However, there are some breweries out there that focus solely on Brettanomyces and introduce it deliberately into their brewery to enhance beer styles like saison, Lambic and American sours, styles of beer to which Brett adds a layer of complexity that saccharomyces cannot produce. Breweries like Crooked Stave and Pizza Port introduced a concept of not using any saccharomyces at all in their beer and solely use Brett for styles like IPA. The reason it works so well in an IPA is it has been found to prolong hop aroma and flavor, which is why The White Hags barrel aged Olcan still tasted extremely fresh long past the initial few weeks we are to believe IPA loses its hoppy freshness.

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My own dry hopped Brett Cider at 10 months with the funky nose.

Unlike saccharomyces, Brett does not produce any glycerol which is in effect mouthfeel. A beer with no mouthfeel will taste thin and watery so to counter this problem, brewers can add oats and wheat to their beers. Brett has it’s positives in regard that it will make an IPA with extreme flavor and prolonged freshness unlike no other and my next brewing  post will detail how I went about brewing my own Brett IPA called Brett Northeast.

Overall I think it’s great to see that some Irish breweries are not afraid to leave the confines and safety of saccharomyces yeast brewing and slowly introduce the beers drinkers of this country to some diversity. It’s been said that we have too many craft breweries in Ireland but this is not true, the fact is we have too many craft breweries in Ireland afraid to diversify and break free from the holy fournity (new word as I had to add IPA to the list!) of stout, red, pale ale and IPA.

Thanks for reading.

@widestreetsean

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7 thoughts on “#Hagstravaganza & What is Brett?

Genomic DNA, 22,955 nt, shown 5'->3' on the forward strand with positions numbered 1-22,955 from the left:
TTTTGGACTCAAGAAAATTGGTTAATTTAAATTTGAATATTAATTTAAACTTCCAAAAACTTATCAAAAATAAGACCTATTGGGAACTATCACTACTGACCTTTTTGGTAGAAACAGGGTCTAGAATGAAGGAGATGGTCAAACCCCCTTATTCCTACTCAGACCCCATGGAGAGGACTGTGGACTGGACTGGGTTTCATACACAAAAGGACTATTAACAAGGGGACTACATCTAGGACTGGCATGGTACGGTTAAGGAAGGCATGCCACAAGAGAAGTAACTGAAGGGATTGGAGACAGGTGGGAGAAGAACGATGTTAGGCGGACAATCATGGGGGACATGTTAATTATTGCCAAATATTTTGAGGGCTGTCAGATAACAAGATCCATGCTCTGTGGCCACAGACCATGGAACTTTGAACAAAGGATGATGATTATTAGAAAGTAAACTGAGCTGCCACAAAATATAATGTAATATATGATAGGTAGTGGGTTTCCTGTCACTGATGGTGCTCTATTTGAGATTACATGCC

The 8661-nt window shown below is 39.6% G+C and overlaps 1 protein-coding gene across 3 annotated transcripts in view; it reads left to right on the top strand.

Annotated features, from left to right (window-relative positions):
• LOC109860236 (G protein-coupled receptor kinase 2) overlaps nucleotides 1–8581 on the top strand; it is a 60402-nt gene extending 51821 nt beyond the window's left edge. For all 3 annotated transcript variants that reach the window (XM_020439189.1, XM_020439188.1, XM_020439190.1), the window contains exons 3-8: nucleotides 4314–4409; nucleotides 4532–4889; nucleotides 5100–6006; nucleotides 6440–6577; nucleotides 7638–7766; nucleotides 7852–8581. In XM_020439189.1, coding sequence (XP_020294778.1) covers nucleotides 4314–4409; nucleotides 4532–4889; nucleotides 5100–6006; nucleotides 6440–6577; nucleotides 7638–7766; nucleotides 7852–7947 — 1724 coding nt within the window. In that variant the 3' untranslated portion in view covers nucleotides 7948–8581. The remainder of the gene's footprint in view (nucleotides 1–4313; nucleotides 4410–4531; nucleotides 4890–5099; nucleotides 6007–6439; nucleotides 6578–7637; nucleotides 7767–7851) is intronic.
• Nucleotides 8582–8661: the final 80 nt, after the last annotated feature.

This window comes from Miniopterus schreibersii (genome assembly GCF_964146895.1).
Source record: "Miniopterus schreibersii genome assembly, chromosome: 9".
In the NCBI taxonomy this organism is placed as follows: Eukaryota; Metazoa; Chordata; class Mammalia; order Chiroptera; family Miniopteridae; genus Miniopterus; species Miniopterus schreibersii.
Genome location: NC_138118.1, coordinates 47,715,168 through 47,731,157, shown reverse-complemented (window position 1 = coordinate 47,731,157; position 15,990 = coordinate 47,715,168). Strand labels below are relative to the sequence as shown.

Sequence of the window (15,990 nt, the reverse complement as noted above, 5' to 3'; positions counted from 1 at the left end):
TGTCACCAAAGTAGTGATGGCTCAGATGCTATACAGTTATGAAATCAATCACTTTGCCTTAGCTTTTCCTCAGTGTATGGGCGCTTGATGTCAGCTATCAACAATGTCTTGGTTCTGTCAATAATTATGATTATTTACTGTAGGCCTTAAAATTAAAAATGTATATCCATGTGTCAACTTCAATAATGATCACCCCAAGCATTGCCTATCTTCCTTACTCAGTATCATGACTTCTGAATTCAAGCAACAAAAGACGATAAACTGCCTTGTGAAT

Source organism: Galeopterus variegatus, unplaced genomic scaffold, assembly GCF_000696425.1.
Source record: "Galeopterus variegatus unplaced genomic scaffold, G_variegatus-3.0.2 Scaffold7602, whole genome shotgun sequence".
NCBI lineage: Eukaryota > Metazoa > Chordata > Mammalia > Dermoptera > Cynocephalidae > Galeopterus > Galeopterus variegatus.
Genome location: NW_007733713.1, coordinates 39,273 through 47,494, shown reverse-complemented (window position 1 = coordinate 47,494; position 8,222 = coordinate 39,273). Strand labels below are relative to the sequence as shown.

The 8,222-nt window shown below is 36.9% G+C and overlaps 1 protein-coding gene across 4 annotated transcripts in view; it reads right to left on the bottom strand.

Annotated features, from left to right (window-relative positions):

1. There’s no citation there either. They give a history of Brett’s discovery beginning in 1889, and while it’s exceedingly likely that pre-1889 British beer had Brett character (the phrase “17th century and prior” is bizarre; what about the 18th century? where did the Brett go then?) but it is not correct to say Brett was “found” in the 17th century. Nobody seems to have “found” it until 1889 at the earliest.

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    1. Fair enough what I should have said was Brettanomyces “was thought of as an important yeast for producing the character of some 17th century and prior English ales”. Not found. I guess they were using the 17th century as a starting point so there was no need to reference all the centuries that followed seeing as Brett is still amongst us.

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      1. Yeah, I can see that, but I don’t get why they’ve picked the 17th century if they’re looking from the perspective of the late-19th/early-20th century. If you’re sitting there in your lab in Copenhagen in 1904, and you say “Ah ha! This is the yeast responsible for that British beer taste,” surely your viewpoint is going to stretch back from the present day, through the 19th and 18th centuries, before you get to the “17th century and prior”? Weird.

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  1. Nice article Sean, but just on brett and body…

    MTF says glycerol gives the beer a slickness. Not to be confused with body though. Lack of body with brett beers, especially older ones is because brett attenuates more than sacch. Basicically, given time, brett will eat many of the body promoting compounds that sacch won’t/can’t.

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    1. I disagree. You can have highly attenuated saisons fermented out to 1.001 which is extremely dry with no residual sugars to eat and still have a beer with body. It’s the lack of glycerol production from certain Brett strains that leave a beer quite thin, even with an FG as high as 1.008.